- 'Absolutely against it' -
But those assurances are of little comfort to many in the region, particularly Fukushima's fishing industry which, like local farmers, has suffered from the outside perception that food from the region is unsafe.
Kyoichi Kamiyama, director of the radioactivity research department at the regional government's Fisheries and Marine Science Research Centre, points out that local fishermen are still struggling eight years after the disaster.
"Discharging into the ocean? I'm absolutely against it," he told AFP.
At the national government level, the view is more sanguine.
"We want to study how to minimise the damage (from a potential discharge) to the region's reputation and Fukushima products," an Industry Ministry official said.
The government is sensitive to fears that people inside Japan and further afield will view any discharge as sending radioactive waste into the sea.
No decisions are likely in the near-term, with the country sensitive to the international spotlight that will fall on Japan as it hosts the Olympic Games next year.
Environmentalists are also resolutely opposed to any discharge into the sea, and Greenpeace argues that TEPCO cannot trusted to properly decontaminate the water.
The solution, said Greenpeace senior nuclear specialist Shaun Burnie, "ultimately can only be long-term storage and processing."
Distribution and origin of highly radioactive microparticles in Fukushima revealed
by Riitta-Leena Inki, University of Helsinki
Distribution and origin of highly radioactive microparticles in Fukushima revealed
Figure showing the number of cesium-rich microparticles per gram of soil, and the fraction of total soil cesium radioactivity associated with the microparticles, for a range of samples collected around the Fukushima Daiichi Nuclear Power Plant. Credit: FDNPP
A large quantity of radioactivity was released into the environment during the 2011 Fukushima Daiichi Nuclear Power Plant accident. The released radioactivity included small, poorly soluble, cesium-rich microparticles. The microparticles have a very high radioactivity per unit mass (~1011 Bq/g), but their distribution, number, source, and movement in the environment has remained poorly understood. This lack of information has made it hard to predict the potential impact of the radioactive microparticles.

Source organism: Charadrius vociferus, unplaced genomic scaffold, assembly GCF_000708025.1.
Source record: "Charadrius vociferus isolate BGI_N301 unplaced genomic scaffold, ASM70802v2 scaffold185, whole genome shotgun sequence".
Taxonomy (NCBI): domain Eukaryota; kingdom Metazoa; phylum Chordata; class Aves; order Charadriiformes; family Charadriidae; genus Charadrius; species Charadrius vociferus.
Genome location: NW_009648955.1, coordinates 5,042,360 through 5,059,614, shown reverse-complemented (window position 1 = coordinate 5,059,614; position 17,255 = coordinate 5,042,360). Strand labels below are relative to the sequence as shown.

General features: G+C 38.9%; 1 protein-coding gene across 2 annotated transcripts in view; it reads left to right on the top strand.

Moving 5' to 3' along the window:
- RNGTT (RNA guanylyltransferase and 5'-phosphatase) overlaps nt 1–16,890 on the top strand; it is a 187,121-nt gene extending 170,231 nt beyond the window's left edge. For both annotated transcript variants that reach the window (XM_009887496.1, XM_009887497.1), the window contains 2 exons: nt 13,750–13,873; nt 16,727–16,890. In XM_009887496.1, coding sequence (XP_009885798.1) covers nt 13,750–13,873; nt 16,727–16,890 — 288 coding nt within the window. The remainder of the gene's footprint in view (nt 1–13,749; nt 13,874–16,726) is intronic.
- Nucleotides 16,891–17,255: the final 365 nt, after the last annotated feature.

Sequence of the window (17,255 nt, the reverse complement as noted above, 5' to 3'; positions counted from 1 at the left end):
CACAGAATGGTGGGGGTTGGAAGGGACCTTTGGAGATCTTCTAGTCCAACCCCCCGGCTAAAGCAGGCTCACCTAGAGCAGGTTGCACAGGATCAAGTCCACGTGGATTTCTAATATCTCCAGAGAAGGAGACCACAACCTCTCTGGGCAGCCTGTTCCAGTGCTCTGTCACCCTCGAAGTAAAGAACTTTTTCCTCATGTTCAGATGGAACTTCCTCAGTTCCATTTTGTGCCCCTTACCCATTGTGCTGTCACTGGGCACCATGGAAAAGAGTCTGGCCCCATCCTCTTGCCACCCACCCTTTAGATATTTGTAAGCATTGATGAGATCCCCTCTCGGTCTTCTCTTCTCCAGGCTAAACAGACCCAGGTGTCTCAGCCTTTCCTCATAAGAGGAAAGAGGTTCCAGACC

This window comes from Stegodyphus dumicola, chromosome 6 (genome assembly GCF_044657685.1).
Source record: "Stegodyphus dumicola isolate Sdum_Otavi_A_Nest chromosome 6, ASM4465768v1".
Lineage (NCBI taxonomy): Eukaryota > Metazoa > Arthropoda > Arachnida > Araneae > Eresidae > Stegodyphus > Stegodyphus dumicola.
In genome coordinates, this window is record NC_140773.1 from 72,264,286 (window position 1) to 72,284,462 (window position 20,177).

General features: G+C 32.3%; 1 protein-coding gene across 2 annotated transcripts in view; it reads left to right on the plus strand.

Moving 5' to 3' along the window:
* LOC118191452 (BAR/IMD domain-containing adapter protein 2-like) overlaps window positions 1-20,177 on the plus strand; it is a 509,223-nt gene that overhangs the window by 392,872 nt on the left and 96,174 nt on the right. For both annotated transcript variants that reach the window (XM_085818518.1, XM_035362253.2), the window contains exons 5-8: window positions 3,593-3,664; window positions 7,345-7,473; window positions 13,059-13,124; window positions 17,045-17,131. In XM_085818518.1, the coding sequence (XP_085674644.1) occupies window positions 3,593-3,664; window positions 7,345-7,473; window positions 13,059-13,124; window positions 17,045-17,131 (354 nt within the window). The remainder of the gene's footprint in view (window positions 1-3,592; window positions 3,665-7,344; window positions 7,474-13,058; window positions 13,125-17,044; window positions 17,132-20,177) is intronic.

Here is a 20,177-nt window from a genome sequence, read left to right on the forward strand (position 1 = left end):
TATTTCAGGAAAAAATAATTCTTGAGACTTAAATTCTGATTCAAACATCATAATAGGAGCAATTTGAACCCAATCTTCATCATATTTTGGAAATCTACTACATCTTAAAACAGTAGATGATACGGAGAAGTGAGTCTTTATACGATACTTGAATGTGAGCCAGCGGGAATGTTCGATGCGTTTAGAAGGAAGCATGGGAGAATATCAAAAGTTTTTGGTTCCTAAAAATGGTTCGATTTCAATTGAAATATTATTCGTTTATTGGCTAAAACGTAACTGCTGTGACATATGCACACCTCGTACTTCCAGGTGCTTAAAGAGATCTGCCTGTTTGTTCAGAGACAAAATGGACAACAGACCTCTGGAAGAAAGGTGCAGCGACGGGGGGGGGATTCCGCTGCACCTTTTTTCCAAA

However, a study just published in the scientific journal Chemosphere, involving scientists from Japan, Finland, France, and the U.S., addresses these issues. The team, led by Dr. Satoshi Utsunomiya, Ryohei Ikehara, and Kazuya Morooka (Kyushu University), developed a method in 2018 that allows scientists to quantify the amount of cesium-rich microparticles in soil and sediment samples.
They have now applied the method to a wide range of soil samples taken from within, and outside, the Fukushima Daiichi nuclear exclusion zone, and this has allowed them to publish the first quantitative map of cesium-rich microparticle distribution in parts of Fukushima region.
Distribution and origin of highly radioactive microparticles in Fukushima revealed
Team members (Satoshi Utsunomiya and Ryohei Ikehara) completing a radiation survey in the now overgrown Fukushima nuclear exclusion zone. Credit: Satoshi Utsunomiya
Three regions of interest within 60 km from the Fukushima Daiichi site
Dr. Utsunomiya says, "Using our method, we have determined the number and amount of cesium-rich microparticles in surface soils from a wide range of locations up to 60 km from the Fukushima Daiichi site. Our work reveals three regions of particular interest. In two regions to the northwest of the damaged nuclear reactors, the number of cesium-rich microparticles per gram of soil ranged between 22 and 101, and the amount of total soil cesium radioactivity associated with the microparticles ranged from 15–37 percent. In another region to the southwest of the nuclear reactors, 1–8 cesium-rich microparticles were found per gram of soil, and these microparticles accounted for 27–80 percent of the total soil cesium radioactivity."
Prof. Gareth Law (University of Helsinki), a co-author of the study, says that the paper "reports regions where the cesium-rich microparticles are surprisingly abundant and account for a large amount of soil radioactivity. This data, and application of our technique to a wider range of samples could help inform clean-up efforts." Utsunomiya also added that the work "provides important understanding on cesium-rich microparticle dispersion dynamics, which can be used to assess risks and environmental impacts in inhabited regions."
The authors found that the cesium-rich microparticle distribution was consistent with the trajectories of the major radioactivity plumes released from the Fukushima Daiichi site during the late afternoon of March 14, 2011, to the late afternoon of March 15, 2011. This may indicate that microparticles only formed during this short period. Utsunomiya adds: "based on the distribution and known sequence of events during the accident, our data suggests that reactor unit 3 was the most plausible source of the cesium-rich microparticles at the beginning of the release period."